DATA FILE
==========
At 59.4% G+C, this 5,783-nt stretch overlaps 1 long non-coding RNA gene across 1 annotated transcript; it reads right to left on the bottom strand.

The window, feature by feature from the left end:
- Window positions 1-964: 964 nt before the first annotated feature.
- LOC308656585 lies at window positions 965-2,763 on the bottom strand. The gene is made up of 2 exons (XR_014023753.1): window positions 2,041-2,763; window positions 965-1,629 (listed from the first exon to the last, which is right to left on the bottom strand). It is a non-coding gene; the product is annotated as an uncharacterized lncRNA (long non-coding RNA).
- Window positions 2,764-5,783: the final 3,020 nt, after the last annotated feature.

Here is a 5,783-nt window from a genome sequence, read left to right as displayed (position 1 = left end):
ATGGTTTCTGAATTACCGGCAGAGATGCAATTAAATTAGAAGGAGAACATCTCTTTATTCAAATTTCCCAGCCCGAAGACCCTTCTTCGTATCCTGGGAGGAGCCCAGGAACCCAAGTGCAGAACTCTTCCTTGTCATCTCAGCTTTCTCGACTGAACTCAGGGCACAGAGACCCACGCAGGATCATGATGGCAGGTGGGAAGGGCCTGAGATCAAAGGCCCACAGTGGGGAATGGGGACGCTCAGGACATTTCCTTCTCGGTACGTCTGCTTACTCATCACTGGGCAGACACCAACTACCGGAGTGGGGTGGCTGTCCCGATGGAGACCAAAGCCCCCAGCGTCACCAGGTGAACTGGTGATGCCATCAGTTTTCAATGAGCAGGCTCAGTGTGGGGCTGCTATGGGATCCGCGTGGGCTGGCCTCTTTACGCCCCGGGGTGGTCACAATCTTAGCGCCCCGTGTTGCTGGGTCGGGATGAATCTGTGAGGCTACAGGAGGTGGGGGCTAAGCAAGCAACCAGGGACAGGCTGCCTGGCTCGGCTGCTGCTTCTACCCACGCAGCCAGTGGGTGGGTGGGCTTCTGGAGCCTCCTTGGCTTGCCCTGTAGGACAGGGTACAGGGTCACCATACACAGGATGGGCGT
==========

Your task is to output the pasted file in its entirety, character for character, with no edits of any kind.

At 59.4% G+C, this 5,783-nt stretch overlaps 1 long non-coding RNA gene across 1 annotated transcript; it reads right to left on the bottom strand.

The window, feature by feature from the left end:
- Window positions 1-964: 964 nt before the first annotated feature.
- LOC308656585 lies at window positions 965-2,763 on the bottom strand. The gene is made up of 2 exons (XR_014023753.1): window positions 2,041-2,763; window positions 965-1,629 (listed from the first exon to the last, which is right to left on the bottom strand). It is a non-coding gene; the product is annotated as an uncharacterized lncRNA (long non-coding RNA).
- Window positions 2,764-5,783: the final 3,020 nt, after the last annotated feature.

Here is a 5,783-nt window from a genome sequence, read left to right as displayed (position 1 = left end):
ATGGTTTCTGAATTACCGGCAGAGATGCAATTAAATTAGAAGGAGAACATCTCTTTATTCAAATTTCCCAGCCCGAAGACCCTTCTTCGTATCCTGGGAGGAGCCCAGGAACCCAAGTGCAGAACTCTTCCTTGTCATCTCAGCTTTCTCGACTGAACTCAGGGCACAGAGACCCACGCAGGATCATGATGGCAGGTGGGAAGGGCCTGAGATCAAAGGCCCACAGTGGGGAATGGGGACGCTCAGGACATTTCCTTCTCGGTACGTCTGCTTACTCATCACTGGGCAGACACCAACTACCGGAGTGGGGTGGCTGTCCCGATGGAGACCAAAGCCCCCAGCGTCACCAGGTGAACTGGTGATGCCATCAGTTTTCAATGAGCAGGCTCAGTGTGGGGCTGCTATGGGATCCGCGTGGGCTGGCCTCTTTACGCCCCGGGGTGGTCACAATCTTAGCGCCCCGTGTTGCTGGGTCGGGATGAATCTGTGAGGCTACAGGAGGTGGGGGCTAAGCAAGCAACCAGGGACAGGCTGCCTGGCTCGGCTGCTGCTTCTACCCACGCAGCCAGTGGGTGGGTGGGCTTCTGGAGCCTCCTTGGCTTGCCCTGTAGGACAGGGTACAGGGTCACCATACACAGGATGGGCGT